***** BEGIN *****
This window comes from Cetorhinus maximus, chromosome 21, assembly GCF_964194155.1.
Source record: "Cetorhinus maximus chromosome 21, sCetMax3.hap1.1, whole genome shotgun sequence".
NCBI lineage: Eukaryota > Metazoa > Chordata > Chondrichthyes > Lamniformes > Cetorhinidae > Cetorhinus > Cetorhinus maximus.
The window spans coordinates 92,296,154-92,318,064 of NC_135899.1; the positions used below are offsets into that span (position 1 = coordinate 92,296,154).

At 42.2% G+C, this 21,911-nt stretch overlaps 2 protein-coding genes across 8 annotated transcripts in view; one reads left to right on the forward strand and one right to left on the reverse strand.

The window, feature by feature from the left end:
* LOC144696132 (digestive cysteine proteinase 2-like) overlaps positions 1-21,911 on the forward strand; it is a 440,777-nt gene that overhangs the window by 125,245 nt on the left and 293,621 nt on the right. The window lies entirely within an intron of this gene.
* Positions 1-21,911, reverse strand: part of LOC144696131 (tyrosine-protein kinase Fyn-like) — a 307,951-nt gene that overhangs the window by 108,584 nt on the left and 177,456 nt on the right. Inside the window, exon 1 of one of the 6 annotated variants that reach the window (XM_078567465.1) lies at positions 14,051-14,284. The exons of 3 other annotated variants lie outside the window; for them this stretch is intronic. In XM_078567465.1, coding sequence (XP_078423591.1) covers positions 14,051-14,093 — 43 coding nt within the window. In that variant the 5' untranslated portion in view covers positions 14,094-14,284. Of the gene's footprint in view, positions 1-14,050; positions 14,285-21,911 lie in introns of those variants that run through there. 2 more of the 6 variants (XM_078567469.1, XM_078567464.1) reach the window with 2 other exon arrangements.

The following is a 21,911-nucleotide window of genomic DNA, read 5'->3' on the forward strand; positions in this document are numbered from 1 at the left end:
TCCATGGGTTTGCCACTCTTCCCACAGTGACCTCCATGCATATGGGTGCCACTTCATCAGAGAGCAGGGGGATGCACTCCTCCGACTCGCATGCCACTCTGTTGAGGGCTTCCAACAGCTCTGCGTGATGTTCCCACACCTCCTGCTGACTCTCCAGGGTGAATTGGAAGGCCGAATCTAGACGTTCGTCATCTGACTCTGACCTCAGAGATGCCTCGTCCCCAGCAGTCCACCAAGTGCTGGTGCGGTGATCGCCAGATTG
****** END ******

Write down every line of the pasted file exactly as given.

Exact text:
This window comes from Cetorhinus maximus, chromosome 21, assembly GCF_964194155.1.
Source record: "Cetorhinus maximus chromosome 21, sCetMax3.hap1.1, whole genome shotgun sequence".
NCBI lineage: Eukaryota > Metazoa > Chordata > Chondrichthyes > Lamniformes > Cetorhinidae > Cetorhinus > Cetorhinus maximus.
The window spans coordinates 92,296,154-92,318,064 of NC_135899.1; the positions used below are offsets into that span (position 1 = coordinate 92,296,154).

At 42.2% G+C, this 21,911-nt stretch overlaps 2 protein-coding genes across 8 annotated transcripts in view; one reads left to right on the forward strand and one right to left on the reverse strand.

The window, feature by feature from the left end:
* LOC144696132 (digestive cysteine proteinase 2-like) overlaps positions 1-21,911 on the forward strand; it is a 440,777-nt gene that overhangs the window by 125,245 nt on the left and 293,621 nt on the right. The window lies entirely within an intron of this gene.
* Positions 1-21,911, reverse strand: part of LOC144696131 (tyrosine-protein kinase Fyn-like) — a 307,951-nt gene that overhangs the window by 108,584 nt on the left and 177,456 nt on the right. Inside the window, exon 1 of one of the 6 annotated variants that reach the window (XM_078567465.1) lies at positions 14,051-14,284. The exons of 3 other annotated variants lie outside the window; for them this stretch is intronic. In XM_078567465.1, coding sequence (XP_078423591.1) covers positions 14,051-14,093 — 43 coding nt within the window. In that variant the 5' untranslated portion in view covers positions 14,094-14,284. Of the gene's footprint in view, positions 1-14,050; positions 14,285-21,911 lie in introns of those variants that run through there. 2 more of the 6 variants (XM_078567469.1, XM_078567464.1) reach the window with 2 other exon arrangements.

The following is a 21,911-nucleotide window of genomic DNA, read 5'->3' on the forward strand; positions in this document are numbered from 1 at the left end:
TCCATGGGTTTGCCACTCTTCCCACAGTGACCTCCATGCATATGGGTGCCACTTCATCAGAGAGCAGGGGGATGCACTCCTCCGACTCGCATGCCACTCTGTTGAGGGCTTCCAACAGCTCTGCGTGATGTTCCCACACCTCCTGCTGACTCTCCAGGGTGAATTGGAAGGCCGAATCTAGACGTTCGTCATCTGACTCTGACCTCAGAGATGCCTCGTCCCCAGCAGTCCACCAAGTGCTGGTGCGGTGATCGCCAGATTG